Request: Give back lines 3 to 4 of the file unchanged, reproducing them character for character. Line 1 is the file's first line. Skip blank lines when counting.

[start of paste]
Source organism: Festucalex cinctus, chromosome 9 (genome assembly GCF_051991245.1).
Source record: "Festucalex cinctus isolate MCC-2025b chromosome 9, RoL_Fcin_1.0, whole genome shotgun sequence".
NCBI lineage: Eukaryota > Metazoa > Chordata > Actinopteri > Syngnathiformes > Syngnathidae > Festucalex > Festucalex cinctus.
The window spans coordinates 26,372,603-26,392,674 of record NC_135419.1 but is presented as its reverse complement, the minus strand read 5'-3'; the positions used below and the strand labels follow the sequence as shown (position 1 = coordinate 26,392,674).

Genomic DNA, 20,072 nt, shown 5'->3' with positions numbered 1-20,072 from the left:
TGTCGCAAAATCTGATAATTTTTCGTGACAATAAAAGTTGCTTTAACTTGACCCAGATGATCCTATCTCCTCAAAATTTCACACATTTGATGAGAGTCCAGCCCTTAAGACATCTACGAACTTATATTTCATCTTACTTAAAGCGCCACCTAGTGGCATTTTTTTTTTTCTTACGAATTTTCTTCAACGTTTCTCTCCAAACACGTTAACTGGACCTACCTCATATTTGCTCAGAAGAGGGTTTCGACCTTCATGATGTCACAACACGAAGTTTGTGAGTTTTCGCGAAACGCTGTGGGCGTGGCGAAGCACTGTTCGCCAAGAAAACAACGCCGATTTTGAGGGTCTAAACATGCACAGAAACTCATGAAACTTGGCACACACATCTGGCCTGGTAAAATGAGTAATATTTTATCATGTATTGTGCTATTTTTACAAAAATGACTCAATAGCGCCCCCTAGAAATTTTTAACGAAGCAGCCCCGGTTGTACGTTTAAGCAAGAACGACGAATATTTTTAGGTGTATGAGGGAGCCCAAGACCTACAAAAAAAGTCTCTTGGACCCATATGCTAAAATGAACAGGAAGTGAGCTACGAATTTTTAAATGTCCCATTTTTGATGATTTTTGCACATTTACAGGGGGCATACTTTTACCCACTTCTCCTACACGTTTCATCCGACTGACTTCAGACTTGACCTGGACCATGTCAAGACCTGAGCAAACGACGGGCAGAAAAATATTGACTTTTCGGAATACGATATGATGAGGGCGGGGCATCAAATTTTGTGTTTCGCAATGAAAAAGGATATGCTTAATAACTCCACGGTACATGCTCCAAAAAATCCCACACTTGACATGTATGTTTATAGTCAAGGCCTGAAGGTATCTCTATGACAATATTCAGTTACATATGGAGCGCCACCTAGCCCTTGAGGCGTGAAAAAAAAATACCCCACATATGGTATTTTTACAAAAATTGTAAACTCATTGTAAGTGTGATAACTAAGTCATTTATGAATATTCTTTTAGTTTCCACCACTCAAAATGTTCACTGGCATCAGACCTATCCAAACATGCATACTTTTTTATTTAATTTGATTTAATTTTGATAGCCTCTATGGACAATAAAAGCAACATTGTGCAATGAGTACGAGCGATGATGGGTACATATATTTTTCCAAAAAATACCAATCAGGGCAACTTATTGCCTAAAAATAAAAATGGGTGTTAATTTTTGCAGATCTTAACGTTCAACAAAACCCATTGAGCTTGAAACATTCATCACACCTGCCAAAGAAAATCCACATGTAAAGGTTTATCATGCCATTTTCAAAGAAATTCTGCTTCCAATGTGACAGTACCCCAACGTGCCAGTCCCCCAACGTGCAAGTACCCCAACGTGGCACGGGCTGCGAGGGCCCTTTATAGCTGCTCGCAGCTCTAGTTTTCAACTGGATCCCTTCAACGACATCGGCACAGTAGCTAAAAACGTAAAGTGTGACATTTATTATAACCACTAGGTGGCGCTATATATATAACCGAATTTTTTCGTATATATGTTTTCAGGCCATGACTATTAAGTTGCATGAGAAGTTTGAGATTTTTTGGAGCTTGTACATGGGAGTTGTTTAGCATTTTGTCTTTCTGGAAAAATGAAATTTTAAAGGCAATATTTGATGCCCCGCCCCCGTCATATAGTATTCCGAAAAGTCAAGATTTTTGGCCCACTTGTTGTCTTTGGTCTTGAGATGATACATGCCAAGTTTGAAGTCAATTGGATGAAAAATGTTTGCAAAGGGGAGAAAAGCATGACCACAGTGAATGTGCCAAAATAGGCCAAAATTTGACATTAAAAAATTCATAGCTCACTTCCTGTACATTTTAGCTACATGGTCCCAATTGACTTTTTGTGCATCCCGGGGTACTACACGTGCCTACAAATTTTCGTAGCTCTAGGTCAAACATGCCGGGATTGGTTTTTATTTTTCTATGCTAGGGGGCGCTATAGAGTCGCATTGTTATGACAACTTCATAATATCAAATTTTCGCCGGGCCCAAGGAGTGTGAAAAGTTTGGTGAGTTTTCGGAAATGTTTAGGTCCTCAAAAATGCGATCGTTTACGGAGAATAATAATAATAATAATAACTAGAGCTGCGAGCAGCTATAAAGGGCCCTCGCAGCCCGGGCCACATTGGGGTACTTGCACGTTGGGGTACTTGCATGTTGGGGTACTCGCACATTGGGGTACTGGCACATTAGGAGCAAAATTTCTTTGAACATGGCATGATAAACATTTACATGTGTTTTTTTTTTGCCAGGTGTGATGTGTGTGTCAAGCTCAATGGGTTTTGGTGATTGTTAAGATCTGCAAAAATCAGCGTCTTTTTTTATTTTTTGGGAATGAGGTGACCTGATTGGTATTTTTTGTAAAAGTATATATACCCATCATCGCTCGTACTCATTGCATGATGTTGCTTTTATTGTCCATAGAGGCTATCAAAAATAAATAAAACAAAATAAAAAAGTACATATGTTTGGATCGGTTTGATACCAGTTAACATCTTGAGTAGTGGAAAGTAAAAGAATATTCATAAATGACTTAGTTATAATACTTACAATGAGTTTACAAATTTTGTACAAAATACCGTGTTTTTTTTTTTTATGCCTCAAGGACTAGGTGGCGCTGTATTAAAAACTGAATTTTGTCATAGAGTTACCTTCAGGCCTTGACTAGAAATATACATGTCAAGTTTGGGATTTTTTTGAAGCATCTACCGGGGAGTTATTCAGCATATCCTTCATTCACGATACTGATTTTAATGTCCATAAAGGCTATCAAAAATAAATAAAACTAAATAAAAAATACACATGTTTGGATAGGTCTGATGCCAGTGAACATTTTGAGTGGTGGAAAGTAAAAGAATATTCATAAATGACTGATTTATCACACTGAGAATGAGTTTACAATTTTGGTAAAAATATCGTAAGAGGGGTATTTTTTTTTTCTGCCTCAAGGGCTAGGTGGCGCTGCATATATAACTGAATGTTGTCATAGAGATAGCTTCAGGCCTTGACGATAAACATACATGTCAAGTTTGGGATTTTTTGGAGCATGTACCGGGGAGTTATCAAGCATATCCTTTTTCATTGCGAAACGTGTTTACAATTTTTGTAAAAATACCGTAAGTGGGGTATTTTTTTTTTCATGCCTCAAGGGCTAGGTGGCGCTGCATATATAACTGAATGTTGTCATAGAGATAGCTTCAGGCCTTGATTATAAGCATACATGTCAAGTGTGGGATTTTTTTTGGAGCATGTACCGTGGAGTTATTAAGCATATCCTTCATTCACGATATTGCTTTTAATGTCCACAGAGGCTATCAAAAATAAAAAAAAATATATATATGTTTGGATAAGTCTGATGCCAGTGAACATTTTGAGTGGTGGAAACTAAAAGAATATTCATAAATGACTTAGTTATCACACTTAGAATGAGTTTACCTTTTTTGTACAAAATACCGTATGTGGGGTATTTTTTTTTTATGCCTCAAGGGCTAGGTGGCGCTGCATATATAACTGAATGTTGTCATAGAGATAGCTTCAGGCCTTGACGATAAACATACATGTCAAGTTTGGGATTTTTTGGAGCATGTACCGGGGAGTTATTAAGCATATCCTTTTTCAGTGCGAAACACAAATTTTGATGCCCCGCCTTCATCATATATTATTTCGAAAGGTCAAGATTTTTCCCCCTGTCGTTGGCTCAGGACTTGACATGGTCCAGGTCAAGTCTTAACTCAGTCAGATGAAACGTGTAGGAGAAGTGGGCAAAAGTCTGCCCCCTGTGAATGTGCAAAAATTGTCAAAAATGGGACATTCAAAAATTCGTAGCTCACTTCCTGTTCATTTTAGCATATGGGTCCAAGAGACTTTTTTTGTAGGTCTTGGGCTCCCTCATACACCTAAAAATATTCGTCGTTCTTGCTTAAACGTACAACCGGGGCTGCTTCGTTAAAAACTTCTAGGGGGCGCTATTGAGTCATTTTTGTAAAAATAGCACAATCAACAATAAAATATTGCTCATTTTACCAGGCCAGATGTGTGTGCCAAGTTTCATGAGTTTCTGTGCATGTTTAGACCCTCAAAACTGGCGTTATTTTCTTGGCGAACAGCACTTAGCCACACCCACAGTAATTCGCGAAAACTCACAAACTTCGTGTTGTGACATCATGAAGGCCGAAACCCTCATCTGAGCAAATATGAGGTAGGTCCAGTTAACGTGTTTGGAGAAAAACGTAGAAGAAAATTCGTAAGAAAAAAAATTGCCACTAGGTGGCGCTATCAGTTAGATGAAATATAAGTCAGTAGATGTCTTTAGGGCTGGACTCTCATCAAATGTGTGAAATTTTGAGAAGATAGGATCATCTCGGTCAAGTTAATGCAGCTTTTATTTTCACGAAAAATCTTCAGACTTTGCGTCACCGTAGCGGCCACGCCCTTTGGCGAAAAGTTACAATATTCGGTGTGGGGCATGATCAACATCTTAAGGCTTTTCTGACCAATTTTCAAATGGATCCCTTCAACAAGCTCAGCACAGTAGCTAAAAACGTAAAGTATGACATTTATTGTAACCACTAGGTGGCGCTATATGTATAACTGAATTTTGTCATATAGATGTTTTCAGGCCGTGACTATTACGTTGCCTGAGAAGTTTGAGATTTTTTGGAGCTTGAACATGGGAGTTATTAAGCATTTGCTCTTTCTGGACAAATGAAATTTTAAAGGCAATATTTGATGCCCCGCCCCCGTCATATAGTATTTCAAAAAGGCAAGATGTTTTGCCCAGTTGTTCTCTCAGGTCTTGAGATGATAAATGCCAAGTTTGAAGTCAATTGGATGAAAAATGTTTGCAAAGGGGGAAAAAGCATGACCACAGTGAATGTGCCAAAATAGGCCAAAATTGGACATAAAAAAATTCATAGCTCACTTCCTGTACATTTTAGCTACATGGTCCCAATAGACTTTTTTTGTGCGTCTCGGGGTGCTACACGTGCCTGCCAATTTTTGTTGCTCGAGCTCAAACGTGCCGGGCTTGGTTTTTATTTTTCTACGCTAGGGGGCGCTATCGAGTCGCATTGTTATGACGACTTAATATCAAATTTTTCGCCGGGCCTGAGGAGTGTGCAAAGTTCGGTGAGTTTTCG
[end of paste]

NCBI lineage: Eukaryota > Metazoa > Chordata > Actinopteri > Syngnathiformes > Syngnathidae > Festucalex > Festucalex cinctus.
The window spans coordinates 26,372,603-26,392,674 of record NC_135419.1 but is presented as its reverse complement, the minus strand read 5'-3'; the positions used below and the strand labels follow the sequence as shown (position 1 = coordinate 26,392,674).